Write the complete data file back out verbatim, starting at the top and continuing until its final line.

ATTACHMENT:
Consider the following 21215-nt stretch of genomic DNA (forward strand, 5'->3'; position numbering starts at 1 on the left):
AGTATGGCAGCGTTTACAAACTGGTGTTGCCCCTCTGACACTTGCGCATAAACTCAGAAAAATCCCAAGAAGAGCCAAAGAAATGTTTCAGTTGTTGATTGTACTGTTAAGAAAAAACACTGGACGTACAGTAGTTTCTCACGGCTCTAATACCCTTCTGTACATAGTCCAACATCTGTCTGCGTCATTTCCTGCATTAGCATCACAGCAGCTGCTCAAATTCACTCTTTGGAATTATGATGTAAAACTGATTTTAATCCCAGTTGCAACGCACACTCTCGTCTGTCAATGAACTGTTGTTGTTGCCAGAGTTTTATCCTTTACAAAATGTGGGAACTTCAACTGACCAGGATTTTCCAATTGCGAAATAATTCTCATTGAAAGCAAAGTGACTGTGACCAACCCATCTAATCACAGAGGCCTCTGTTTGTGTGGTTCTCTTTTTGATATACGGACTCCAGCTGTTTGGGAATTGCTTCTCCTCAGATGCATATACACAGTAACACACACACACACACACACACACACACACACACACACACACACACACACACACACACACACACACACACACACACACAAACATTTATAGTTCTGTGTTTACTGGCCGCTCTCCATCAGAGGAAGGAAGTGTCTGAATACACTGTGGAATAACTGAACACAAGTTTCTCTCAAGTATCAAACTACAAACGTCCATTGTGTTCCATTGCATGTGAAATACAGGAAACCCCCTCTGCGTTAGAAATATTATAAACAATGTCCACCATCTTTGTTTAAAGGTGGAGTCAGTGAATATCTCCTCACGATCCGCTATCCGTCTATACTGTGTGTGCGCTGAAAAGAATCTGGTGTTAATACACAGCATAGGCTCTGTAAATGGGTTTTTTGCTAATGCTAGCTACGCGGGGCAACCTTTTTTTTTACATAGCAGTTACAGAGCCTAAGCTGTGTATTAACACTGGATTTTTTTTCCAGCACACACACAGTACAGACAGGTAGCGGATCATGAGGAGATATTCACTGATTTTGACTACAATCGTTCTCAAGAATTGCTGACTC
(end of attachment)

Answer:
Consider the following 21215-nt stretch of genomic DNA (forward strand, 5'->3'; position numbering starts at 1 on the left):
AGTATGGCAGCGTTTACAAACTGGTGTTGCCCCTCTGACACTTGCGCATAAACTCAGAAAAATCCCAAGAAGAGCCAAAGAAATGTTTCAGTTGTTGATTGTACTGTTAAGAAAAAACACTGGACGTACAGTAGTTTCTCACGGCTCTAATACCCTTCTGTACATAGTCCAACATCTGTCTGCGTCATTTCCTGCATTAGCATCACAGCAGCTGCTCAAATTCACTCTTTGGAATTATGATGTAAAACTGATTTTAATCCCAGTTGCAACGCACACTCTCGTCTGTCAATGAACTGTTGTTGTTGCCAGAGTTTTATCCTTTACAAAATGTGGGAACTTCAACTGACCAGGATTTTCCAATTGCGAAATAATTCTCATTGAAAGCAAAGTGACTGTGACCAACCCATCTAATCACAGAGGCCTCTGTTTGTGTGGTTCTCTTTTTGATATACGGACTCCAGCTGTTTGGGAATTGCTTCTCCTCAGATGCATATACACAGTAACACACACACACACACACACACACACACACACACACACACACACACACACACACACACACACACACACACACACACACAAACATTTATAGTTCTGTGTTTACTGGCCGCTCTCCATCAGAGGAAGGAAGTGTCTGAATACACTGTGGAATAACTGAACACAAGTTTCTCTCAAGTATCAAACTACAAACGTCCATTGTGTTCCATTGCATGTGAAATACAGGAAACCCCCTCTGCGTTAGAAATATTATAAACAATGTCCACCATCTTTGTTTAAAGGTGGAGTCAGTGAATATCTCCTCACGATCCGCTATCCGTCTATACTGTGTGTGCGCTGAAAAGAATCTGGTGTTAATACACAGCATAGGCTCTGTAAATGGGTTTTTTGCTAATGCTAGCTACGCGGGGCAACCTTTTTTTTTACATAGCAGTTACAGAGCCTAAGCTGTGTATTAACACTGGATTTTTTTTCCAGCACACACACAGTACAGACAGGTAGCGGATCATGAGGAGATATTCACTGATTTTGACTACAATCGTTCTCAAGAATTGCTGACTC